Bridging The Gap Between Employers’ And Employees’ Needs Is Key To “Future-Proofing” HR – Mercer’s 2016 Global Talent Trends Study
Significant differences exist between employers’ plans for developing talent and employees’ views on an effective workplace
India, 11th April, 2016: The key to achieving business growth is radically redefining how talent is managed, developed and incentivized with tightening labor markets, increased sophistication in hiring for best fit and a more demanding employee population. According to Mercer’s 2016 Global Talent Trends Study unveiled today, the perspective of both employers and employees, a lack of development, outdated processes and discontent with the role of managers are the main drivers of workforce dissatisfaction. This comprehensive study incorporates the views of both employers and employees on key workplace issues and priorities, and is based on the perspectives of more than 1,730 HR leaders and over 4,500 employees in all industries across 17 countries.
Astonishingly, 85% of organizations report that their talent management programs and policies need an overhaul. Managing these changes requires support from leadership; however only 4% of HR professionals report that the HR function is viewed as a strategic business partner within their organizations. Additionally, Mercer’s study finds 9 out of 10 organizations anticipate that the competition for talent will increase in 2016 and more than one-third expect this increase to be significant (see Figure 1). However, despite 70% of organizations reporting they are confident about filling critical roles with internal candidates, 28% of employees say they plan to leave in the next 12 months even though they are satisfied with their current role.
While 66% of companies in Asia feel confident about filling roles internally, 29% of employees plan to leave this year even though they are satisfied, primarily due to the lack of career progression opportunities. Ms. Shanthi Naresh, India Business Leader – Talent Consulting and Information Solutions, Mercer said, “In India, our clients are increasingly talking about a build versus buy strategy to both create a talent pipeline, and provide employees a compelling career value proposition. However, creating the right infrastructure to identify the right workforce numbers and capabilities required to support a dynamic business environment, and then to invest in building the talent pool is a two-four year process. Organizations have to identify tactics to hold on to critical talent while this infrastructure is being created.”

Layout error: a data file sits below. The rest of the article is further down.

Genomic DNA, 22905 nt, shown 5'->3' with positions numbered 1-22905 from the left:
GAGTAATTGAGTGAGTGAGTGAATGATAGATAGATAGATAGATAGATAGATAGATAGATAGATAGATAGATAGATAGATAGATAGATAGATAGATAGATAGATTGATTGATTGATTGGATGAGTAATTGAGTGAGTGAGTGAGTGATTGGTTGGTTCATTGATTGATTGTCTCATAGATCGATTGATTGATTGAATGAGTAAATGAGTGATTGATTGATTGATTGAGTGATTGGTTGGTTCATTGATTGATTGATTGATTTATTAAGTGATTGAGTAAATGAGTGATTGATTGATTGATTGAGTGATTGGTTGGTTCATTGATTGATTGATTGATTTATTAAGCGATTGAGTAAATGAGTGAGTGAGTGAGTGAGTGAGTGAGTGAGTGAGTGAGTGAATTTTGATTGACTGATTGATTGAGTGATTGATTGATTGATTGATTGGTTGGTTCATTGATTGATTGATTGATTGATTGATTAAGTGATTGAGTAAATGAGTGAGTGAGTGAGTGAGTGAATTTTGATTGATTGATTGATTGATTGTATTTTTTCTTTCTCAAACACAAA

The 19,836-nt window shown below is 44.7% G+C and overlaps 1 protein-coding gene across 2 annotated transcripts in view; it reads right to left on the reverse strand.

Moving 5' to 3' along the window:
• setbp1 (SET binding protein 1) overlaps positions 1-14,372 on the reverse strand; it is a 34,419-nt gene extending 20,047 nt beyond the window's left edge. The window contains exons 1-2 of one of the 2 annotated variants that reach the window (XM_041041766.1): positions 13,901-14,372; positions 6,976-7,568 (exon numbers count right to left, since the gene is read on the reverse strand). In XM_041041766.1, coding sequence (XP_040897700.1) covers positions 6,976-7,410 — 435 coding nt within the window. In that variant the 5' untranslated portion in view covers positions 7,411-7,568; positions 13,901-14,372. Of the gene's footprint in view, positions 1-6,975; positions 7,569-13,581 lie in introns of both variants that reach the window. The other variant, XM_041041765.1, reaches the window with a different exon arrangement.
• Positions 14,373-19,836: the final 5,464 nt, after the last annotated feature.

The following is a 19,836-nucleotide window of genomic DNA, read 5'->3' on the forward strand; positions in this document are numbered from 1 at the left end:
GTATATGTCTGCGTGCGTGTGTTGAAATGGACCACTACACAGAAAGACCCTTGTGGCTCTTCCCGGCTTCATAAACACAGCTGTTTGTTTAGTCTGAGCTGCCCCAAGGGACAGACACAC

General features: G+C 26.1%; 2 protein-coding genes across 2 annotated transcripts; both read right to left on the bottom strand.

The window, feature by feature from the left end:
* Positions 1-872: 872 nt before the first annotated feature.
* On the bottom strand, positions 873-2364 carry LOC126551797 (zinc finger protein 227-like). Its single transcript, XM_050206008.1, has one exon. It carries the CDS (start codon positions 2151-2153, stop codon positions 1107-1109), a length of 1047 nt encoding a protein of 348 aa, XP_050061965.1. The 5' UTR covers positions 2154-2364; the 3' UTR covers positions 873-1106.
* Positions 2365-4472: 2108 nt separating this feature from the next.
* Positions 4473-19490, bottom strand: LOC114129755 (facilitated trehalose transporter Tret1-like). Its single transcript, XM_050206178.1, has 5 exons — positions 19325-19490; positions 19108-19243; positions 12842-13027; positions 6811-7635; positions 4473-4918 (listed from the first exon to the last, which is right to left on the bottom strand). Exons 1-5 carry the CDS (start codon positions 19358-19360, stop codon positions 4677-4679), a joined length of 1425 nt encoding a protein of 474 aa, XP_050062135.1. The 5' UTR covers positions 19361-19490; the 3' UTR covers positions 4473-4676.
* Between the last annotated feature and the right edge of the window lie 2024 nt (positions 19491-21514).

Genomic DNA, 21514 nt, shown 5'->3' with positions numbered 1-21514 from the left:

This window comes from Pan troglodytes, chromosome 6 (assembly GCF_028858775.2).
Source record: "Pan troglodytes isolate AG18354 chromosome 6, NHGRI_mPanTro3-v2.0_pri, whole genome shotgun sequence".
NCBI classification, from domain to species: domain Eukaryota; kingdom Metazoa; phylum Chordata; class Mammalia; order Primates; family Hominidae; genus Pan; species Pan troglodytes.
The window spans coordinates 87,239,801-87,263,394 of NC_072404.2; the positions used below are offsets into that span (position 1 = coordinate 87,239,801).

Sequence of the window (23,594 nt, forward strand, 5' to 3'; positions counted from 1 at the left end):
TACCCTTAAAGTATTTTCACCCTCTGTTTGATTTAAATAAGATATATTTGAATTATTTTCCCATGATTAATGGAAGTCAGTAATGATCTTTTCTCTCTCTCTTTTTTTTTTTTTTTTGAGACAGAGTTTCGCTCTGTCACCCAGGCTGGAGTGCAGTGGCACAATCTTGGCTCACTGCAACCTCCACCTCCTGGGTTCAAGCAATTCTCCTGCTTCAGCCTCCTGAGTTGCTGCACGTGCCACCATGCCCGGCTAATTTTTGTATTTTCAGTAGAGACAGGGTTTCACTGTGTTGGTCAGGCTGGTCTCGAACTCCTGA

In today’s global environment, successful talent strategies depend on an organization’s ability to engage, inspire and retain employees of different genders, ages, races and backgrounds. According to Mercer’s study, leveraging an increasingly diverse labor pool is the third most important workforce trend impacting business, following the rising competition for talent from emerging economies and talent scarcity (see Figure 2).
“Employers are experiencing ever-growing competition for labor. At the same time, unemployment remains high in many countries around the world. The issue goes well beyond lack of available talent,” said Mr. Ilya Bonic, Senior Partner and President of Mercer’s Talent business. “It’s a lack of the right talent where and when it is needed to drive competitive advantage and deliver business results. For talent that has analytic skills, inspirational leadership capability, and a global mindset, demand continues to exceed the supply.”
The importance that organizations have placed on developing a diverse workforce has not translated into actions that are visible to employees. While 73% of companies are working towards diverse leadership teams, only 54% of employees say their organization has effective programs in place to do so.
Ms. Kate Bravery, Partner and Global Solutions Leader for Mercer’s Talent business added, “Employees today have more options than ever before. They are demanding a new value proposition that combines greater career support with flexibility to manage their work and more opportunities to develop their skills. HR professionals are challenged to meet employees’ demands and achieve a talent advantage, especially if they don’t have a seat at the table – and this is crucial if they are to remain a viable part in the talent ecosystem.”
She added, “Bridging the gap between employee and employer views will require substantial changes from HR. This includes improved operational capabilities around talent sourcing, enhanced tools and managerial capabilities to deliver a compelling career proposition, and proficiency in workforce analytics for a data-driven approach to managing talent flows.”
In tackling talent issues, employers need to make sure that their efforts to build the workplace of the future have a material impact on attraction and productivity. Mercer’s study identified five priorities for organizations to address this year namely; build diverse talent pools, embrace the new work equation, architect compelling careers, simplify talent processes and redefine the value of HR.
While these priorities are consistent across organizations and regions, they are viewed differently by employees and employers.